Who is Janet Yellen, the woman everyone seems to be talking about these days? Why have we been hearing this name so often and what implications will it have on us?
Well, we will presumably be hearing of Janet Yellen for quite a long time: last Wednesday President Obama nominated Mrs. Yellen as the next chairman of the Federal Reserve. But this comes at a time when the figure of Fed Chairman is evolving, shifting from that of a detached, grey-haired economist to that of a political, good hearted leader. And Mrs. Yellen surely identifies with this last profile, but let us make some history of the events:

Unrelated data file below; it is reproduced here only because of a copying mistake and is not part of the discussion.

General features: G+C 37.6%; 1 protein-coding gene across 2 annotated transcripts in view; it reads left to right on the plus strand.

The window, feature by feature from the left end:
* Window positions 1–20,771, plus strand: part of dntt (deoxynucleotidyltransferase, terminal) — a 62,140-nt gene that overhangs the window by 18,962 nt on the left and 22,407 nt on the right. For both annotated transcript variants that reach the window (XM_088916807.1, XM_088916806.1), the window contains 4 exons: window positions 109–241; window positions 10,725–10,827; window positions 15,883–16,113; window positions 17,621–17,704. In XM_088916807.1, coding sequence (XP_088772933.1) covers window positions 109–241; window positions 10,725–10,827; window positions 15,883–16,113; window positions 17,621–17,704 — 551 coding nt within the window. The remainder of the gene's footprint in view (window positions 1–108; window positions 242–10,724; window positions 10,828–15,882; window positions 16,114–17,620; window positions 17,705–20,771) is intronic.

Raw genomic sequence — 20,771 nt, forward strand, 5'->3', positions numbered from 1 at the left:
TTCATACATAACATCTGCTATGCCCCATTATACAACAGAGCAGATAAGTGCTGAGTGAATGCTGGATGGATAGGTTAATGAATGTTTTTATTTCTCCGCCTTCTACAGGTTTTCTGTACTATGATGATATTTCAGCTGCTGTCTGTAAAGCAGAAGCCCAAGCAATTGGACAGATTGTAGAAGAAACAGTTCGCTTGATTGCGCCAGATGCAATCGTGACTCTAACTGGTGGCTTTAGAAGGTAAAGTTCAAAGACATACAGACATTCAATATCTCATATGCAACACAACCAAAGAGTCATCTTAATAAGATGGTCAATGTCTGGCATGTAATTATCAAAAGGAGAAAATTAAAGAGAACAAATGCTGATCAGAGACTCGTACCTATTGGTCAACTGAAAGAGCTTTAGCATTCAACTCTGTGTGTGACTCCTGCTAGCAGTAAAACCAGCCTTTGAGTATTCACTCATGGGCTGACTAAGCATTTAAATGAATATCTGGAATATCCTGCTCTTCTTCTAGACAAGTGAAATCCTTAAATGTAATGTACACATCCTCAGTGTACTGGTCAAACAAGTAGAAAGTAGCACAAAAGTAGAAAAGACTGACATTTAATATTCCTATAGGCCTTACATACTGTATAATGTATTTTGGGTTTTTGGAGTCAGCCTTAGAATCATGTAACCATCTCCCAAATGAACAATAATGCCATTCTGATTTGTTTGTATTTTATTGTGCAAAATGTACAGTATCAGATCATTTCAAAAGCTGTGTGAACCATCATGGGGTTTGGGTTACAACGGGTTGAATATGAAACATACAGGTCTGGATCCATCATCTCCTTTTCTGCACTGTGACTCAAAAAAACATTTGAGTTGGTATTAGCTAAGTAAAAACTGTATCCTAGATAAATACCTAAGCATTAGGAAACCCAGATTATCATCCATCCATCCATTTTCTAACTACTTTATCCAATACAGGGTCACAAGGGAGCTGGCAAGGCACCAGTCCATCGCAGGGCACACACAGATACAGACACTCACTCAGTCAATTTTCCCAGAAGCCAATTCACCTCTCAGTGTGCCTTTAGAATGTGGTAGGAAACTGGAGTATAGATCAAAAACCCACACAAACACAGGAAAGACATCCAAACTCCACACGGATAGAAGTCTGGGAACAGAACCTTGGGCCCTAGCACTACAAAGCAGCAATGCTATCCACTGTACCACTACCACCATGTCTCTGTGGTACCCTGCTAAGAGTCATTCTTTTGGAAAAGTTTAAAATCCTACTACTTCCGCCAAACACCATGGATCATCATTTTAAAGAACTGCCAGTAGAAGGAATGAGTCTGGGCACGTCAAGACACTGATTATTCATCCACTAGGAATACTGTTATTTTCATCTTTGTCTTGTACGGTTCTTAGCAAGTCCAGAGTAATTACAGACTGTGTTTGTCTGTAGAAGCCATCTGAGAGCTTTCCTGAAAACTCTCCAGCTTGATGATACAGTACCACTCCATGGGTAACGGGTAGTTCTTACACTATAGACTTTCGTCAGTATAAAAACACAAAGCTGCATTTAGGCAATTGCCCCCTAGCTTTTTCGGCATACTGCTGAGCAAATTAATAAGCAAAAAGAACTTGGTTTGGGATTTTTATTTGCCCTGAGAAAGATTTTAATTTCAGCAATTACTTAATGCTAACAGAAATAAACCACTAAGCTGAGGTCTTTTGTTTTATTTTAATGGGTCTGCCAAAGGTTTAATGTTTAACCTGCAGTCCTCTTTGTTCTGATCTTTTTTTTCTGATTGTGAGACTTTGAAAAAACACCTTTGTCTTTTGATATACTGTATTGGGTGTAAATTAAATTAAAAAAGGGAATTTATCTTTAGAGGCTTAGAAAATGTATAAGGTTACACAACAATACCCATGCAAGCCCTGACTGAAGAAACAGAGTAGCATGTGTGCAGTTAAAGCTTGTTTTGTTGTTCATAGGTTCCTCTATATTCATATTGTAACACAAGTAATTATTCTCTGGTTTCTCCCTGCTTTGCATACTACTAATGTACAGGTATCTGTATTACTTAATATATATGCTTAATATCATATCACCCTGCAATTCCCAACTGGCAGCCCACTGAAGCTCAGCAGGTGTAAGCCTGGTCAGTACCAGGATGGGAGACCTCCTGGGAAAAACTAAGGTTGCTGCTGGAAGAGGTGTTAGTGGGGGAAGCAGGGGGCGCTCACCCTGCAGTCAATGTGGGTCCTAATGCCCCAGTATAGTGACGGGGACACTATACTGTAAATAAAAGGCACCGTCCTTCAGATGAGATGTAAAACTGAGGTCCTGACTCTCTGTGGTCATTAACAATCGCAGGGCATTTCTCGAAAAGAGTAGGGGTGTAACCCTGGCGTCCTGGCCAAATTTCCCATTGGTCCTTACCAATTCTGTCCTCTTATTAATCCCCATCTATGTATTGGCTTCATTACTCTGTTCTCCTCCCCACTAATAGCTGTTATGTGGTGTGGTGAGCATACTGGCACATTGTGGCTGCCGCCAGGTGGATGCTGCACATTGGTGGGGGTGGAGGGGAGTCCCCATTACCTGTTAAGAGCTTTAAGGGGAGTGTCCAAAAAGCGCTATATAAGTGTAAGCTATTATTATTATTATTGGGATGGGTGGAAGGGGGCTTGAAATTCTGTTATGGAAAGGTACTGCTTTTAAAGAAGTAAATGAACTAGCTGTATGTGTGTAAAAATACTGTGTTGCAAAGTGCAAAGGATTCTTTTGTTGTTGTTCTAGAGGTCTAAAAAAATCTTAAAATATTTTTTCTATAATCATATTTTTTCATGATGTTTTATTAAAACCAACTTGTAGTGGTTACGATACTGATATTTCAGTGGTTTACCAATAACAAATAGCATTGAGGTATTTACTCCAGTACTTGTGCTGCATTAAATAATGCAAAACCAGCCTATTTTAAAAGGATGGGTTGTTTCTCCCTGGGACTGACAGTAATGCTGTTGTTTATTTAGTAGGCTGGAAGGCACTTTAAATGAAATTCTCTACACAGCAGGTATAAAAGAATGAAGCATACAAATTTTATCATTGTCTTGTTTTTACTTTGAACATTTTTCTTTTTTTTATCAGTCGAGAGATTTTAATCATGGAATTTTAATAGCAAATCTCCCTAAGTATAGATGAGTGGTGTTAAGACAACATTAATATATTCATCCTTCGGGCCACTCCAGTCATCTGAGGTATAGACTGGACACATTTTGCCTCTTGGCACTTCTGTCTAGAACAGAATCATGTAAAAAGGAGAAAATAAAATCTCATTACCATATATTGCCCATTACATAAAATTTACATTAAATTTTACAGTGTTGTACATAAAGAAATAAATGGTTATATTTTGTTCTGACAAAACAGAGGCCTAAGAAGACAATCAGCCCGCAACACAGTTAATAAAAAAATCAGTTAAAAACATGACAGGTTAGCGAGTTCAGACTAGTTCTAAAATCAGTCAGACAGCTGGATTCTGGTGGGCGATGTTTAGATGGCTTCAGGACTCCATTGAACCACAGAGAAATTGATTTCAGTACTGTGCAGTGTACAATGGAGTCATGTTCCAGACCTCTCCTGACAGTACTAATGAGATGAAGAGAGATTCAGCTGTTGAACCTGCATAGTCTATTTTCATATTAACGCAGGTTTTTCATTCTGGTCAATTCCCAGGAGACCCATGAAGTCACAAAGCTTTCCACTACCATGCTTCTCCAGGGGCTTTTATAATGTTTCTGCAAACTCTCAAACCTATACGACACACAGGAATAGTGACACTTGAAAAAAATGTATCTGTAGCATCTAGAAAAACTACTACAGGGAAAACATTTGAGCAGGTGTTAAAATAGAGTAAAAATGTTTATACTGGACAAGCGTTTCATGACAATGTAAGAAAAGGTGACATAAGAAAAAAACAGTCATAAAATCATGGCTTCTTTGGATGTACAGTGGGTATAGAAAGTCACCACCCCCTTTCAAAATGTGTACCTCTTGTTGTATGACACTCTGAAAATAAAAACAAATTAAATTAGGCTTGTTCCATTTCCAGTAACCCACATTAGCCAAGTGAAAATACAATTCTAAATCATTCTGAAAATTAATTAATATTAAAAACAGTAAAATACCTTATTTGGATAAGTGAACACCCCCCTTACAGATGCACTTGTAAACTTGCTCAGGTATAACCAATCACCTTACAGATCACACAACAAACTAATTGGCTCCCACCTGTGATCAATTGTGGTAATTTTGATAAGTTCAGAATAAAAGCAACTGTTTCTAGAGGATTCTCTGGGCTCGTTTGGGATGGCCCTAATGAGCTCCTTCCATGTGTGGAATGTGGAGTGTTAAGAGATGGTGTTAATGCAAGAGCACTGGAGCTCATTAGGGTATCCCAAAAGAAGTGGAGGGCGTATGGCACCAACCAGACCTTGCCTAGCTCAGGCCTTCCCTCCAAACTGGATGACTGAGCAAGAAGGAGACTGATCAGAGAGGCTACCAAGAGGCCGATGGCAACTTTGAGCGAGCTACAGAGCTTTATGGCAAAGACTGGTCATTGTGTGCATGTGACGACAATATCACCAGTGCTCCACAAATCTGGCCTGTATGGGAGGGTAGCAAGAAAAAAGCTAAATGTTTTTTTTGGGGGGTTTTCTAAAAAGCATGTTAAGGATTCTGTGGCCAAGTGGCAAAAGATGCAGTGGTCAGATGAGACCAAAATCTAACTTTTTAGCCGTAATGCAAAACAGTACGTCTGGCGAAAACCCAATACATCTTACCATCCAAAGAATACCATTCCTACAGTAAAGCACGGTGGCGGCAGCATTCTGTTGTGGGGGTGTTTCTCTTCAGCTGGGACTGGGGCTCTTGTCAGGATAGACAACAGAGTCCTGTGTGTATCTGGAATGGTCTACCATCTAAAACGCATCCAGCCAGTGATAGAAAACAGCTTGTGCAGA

born and raised in Brooklyn, she soon starts her University carrier at Brown then at Yale for her PhD. One could say she has always been in the Fed Business: since the 1970s, she has been member of the Fed Board of Governors several times, as well as being Chief Executive Officer of the Federal Reserve Bank of San Francisco up until 2010. She also taught at Berkeley, Harvard and London School of Economics. She certainly is a great connoisseur of the business, this goes without saying. And over the years she has proven to be less interested in numbers and statistics than she is in actual effects on the real economy. By many on Wall Street she is considered a dove: that is to say, she will be more concerned with reaching lower levels of unemployment at the cost of having higher levels of inflation. So markets can probably feel safe for now, it looks like the exit from Q.E. will come at a very slow pace. On one hand, she is a symbol of safety. On the other hand, she is the one appointed to drain the liquidity from the market, and now or later this moment will come. Only time will tell: So in the meanwhile, we wish Mrs. Yellen good luck, she’ll certainly need it. And hope that when the time will come, there won’t be too much of a plunge. As a professor of economics at Harvard once said, “If you have heart palpitations merely from walking up some steps, you’re really going to struggle when you have to start jogging”.